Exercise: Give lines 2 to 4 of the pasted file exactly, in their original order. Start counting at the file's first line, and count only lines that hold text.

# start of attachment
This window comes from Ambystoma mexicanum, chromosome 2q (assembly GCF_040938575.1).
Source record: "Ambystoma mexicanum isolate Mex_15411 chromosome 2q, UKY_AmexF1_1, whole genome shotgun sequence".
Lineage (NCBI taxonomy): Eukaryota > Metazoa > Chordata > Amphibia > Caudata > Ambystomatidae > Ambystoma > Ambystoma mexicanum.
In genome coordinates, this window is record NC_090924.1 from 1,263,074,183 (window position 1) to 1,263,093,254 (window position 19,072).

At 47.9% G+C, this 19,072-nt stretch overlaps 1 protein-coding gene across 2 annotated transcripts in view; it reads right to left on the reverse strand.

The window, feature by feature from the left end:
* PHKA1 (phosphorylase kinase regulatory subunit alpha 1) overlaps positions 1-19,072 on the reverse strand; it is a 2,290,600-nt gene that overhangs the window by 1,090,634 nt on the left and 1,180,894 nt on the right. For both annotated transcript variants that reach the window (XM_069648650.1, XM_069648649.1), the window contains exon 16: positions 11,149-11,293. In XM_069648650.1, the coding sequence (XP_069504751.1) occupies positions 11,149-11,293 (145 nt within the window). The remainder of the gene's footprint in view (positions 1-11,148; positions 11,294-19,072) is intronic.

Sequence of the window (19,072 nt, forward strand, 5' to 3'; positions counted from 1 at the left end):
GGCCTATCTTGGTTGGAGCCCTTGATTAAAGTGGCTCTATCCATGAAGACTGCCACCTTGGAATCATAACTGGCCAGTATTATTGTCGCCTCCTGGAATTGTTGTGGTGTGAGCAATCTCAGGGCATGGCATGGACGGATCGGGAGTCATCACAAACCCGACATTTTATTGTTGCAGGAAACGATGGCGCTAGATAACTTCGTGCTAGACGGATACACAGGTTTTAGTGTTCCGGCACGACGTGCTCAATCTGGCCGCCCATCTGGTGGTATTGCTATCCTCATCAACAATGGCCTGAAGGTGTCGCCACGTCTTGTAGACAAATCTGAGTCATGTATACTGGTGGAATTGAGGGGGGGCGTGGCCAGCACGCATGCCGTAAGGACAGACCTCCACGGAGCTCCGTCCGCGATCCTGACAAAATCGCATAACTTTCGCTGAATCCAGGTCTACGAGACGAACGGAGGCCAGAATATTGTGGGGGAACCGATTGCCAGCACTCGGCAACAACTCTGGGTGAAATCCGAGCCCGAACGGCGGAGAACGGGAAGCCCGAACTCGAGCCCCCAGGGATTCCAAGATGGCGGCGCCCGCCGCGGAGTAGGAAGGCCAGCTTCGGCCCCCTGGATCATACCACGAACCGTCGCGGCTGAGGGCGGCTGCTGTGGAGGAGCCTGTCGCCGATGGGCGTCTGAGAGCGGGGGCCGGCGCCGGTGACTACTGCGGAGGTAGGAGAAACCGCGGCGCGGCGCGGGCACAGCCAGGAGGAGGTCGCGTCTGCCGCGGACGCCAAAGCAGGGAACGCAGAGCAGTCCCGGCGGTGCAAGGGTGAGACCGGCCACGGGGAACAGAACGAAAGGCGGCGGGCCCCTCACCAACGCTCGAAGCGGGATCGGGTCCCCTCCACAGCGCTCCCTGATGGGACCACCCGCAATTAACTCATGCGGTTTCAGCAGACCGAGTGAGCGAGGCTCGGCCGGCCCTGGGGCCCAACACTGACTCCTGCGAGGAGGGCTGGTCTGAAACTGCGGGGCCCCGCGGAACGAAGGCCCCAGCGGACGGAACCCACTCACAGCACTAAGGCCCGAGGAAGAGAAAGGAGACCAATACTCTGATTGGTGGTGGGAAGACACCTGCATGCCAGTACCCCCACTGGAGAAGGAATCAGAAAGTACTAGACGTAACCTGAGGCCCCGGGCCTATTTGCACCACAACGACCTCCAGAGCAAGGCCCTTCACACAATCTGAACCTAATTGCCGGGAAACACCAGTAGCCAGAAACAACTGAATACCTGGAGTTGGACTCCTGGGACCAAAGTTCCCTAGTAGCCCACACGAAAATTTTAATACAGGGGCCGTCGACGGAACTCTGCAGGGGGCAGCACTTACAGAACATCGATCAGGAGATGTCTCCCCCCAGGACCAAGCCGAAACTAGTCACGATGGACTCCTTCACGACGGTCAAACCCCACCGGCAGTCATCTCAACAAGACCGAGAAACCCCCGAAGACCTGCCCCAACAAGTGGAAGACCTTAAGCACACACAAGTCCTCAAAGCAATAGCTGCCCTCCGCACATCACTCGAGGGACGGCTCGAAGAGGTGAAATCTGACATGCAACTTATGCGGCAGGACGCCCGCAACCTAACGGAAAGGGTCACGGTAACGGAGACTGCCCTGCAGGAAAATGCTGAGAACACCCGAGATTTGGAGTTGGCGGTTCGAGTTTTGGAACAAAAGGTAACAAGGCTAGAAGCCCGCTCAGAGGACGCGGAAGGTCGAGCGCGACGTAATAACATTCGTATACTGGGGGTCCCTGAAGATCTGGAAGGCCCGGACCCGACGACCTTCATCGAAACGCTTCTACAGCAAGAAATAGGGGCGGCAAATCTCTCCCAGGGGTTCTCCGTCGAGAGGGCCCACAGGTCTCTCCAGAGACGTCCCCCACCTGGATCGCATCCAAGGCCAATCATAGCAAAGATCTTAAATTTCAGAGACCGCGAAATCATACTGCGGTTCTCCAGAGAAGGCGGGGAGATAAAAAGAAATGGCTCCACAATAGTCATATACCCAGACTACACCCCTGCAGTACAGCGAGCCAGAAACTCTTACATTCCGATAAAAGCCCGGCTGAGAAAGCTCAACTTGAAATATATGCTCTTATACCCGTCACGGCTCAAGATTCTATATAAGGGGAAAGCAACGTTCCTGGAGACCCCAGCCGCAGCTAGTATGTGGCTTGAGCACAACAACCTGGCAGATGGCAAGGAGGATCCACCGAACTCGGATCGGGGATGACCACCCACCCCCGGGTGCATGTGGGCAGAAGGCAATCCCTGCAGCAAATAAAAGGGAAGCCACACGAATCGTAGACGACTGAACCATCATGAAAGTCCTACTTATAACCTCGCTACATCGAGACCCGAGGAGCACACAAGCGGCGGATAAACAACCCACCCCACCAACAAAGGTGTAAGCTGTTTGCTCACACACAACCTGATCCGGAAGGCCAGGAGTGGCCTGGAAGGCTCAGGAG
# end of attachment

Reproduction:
Source record: "Ambystoma mexicanum isolate Mex_15411 chromosome 2q, UKY_AmexF1_1, whole genome shotgun sequence".
Lineage (NCBI taxonomy): Eukaryota > Metazoa > Chordata > Amphibia > Caudata > Ambystomatidae > Ambystoma > Ambystoma mexicanum.
In genome coordinates, this window is record NC_090924.1 from 1,263,074,183 (window position 1) to 1,263,093,254 (window position 19,072).